John McCain: ''Gitmo Decision Worst in History''
Sunday, June 15, 2008
John McCain on Friday described the decision by the Supreme Court to allow Guantánamo Bay prisoners to challenge their detention in US courts as “one of the worst decisions in the history of this country”.
The Republican presidential candidate said he agreed with the four dissenting justices on the nine-member court that foreign fighters held at the detention camp were not entitled to the rights of US citizens.
He criticised Barack Obama, his Democratic opponent, for supporting the decision and said it highlighted the importance of nominating conservative judges to the Supreme Court. His remarks represented a hardening of his position from his more moderate initial response to the ruling on Thursday, signalling a strategic decision by the McCain campaign to make it an election issue.
Mr McCain’s stance appeared designed to demonstrate his toughness on national security, while casting Mr Obama as soft on terrorists. It also looked calculated to spark debate on the future of the Supreme Court – one of the most important election issues for many conservative voters.
But his support for President George W. Bush’s position on Guantánamo risked undermining his appeal among moderates and reinforcing his association with the unpopular president.
Mr McCain, who spent five years as a prisoner of war in Vietnam, had previously sought to distance himself from Mr Bush on the treatment of detainees, arguing for Guantánamo to be closed and torture to be banned. He said he stood by those positions on Friday but insisted the Supreme Court ruling would weaken national security. “These are enemy combatants, these are people who are not citizens, they are not and never have been given the rights that the citizens of this country have,” he said. “Our first obligation is the safety and security of this nation and the men and women who defend it. This decision will harm our ability to do that.”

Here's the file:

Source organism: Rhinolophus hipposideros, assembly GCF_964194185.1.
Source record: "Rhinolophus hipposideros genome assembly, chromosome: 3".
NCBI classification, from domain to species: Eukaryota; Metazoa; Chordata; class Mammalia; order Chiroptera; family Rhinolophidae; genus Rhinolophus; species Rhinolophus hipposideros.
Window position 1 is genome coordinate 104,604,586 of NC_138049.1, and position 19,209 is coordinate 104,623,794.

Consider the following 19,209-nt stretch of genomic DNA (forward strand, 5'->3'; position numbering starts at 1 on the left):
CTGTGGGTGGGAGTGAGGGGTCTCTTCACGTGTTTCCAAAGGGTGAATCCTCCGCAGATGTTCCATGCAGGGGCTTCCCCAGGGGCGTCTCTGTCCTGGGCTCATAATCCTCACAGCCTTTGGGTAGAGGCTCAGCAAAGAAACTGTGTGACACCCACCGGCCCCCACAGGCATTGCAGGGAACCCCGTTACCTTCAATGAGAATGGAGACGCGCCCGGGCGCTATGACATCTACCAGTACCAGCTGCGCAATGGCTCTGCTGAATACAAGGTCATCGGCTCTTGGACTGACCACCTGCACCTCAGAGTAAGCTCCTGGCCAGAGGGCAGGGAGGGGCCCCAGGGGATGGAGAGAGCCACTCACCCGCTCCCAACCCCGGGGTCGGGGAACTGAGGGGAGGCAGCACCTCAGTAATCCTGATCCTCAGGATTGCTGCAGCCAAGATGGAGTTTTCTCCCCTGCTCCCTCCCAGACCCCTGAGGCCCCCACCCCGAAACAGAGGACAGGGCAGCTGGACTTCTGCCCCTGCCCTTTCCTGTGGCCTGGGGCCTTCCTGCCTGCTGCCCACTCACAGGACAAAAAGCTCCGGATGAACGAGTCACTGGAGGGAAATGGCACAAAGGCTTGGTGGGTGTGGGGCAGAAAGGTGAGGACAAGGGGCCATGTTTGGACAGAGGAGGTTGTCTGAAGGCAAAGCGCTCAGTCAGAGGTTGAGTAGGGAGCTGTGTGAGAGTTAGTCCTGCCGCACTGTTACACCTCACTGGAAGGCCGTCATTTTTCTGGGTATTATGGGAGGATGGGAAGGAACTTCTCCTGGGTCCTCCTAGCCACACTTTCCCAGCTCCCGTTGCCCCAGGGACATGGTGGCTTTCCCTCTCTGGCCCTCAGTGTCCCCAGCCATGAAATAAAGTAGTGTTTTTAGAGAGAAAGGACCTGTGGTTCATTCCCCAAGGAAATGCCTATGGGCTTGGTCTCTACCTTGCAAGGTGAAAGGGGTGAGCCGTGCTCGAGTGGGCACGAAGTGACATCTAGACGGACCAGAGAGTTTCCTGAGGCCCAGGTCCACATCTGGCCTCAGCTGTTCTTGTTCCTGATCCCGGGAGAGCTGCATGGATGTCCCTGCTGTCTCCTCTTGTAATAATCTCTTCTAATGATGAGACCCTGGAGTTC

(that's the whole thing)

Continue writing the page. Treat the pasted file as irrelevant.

The debate surrounding Guantánamo has been a complex issue for Mr McCain, a former navy pilot tortured as a prisoner of war in Vietnam. While Mr McCain has been one of the loudest critics of the Bush administration over interrogation policies, he has supported legislation that stripped prisoners at Guantánamo of habeas corpus, the right to challenge their detention in federal court.
Tom Malinowski, Washington advocacy director at Human Rights Watch, said the Arizona senator’s willingness to support the legislation contradicts his overall position on Guantánamo.
“To this day, he strongly believes Guantánamo has hurt the US and should be closed,” said Mr Malinowski. “And yet he has not been able to distance himself from the principle [of] detention without charge.”
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